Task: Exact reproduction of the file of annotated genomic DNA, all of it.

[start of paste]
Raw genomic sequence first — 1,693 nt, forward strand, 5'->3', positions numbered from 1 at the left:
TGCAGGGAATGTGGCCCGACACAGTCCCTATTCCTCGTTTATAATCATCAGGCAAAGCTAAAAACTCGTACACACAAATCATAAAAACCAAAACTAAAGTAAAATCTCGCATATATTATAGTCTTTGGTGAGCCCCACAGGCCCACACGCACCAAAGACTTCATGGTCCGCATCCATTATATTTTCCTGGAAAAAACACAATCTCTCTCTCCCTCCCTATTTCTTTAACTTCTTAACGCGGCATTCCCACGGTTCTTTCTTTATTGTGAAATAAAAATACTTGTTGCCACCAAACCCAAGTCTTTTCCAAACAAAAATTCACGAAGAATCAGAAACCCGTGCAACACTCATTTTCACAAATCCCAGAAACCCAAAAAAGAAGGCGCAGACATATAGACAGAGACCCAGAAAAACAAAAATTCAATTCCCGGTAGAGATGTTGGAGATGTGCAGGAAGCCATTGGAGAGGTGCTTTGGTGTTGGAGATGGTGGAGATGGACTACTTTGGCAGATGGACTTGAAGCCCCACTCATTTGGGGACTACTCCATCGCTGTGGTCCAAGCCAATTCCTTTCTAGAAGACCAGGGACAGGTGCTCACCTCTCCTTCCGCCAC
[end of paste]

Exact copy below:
Raw genomic sequence first — 1,693 nt, forward strand, 5'->3', positions numbered from 1 at the left:
TGCAGGGAATGTGGCCCGACACAGTCCCTATTCCTCGTTTATAATCATCAGGCAAAGCTAAAAACTCGTACACACAAATCATAAAAACCAAAACTAAAGTAAAATCTCGCATATATTATAGTCTTTGGTGAGCCCCACAGGCCCACACGCACCAAAGACTTCATGGTCCGCATCCATTATATTTTCCTGGAAAAAACACAATCTCTCTCTCCCTCCCTATTTCTTTAACTTCTTAACGCGGCATTCCCACGGTTCTTTCTTTATTGTGAAATAAAAATACTTGTTGCCACCAAACCCAAGTCTTTTCCAAACAAAAATTCACGAAGAATCAGAAACCCGTGCAACACTCATTTTCACAAATCCCAGAAACCCAAAAAAGAAGGCGCAGACATATAGACAGAGACCCAGAAAAACAAAAATTCAATTCCCGGTAGAGATGTTGGAGATGTGCAGGAAGCCATTGGAGAGGTGCTTTGGTGTTGGAGATGGTGGAGATGGACTACTTTGGCAGATGGACTTGAAGCCCCACTCATTTGGGGACTACTCCATCGCTGTGGTCCAAGCCAATTCCTTTCTAGAAGACCAGGGACAGGTGCTCACCTCTCCTTCCGCCAC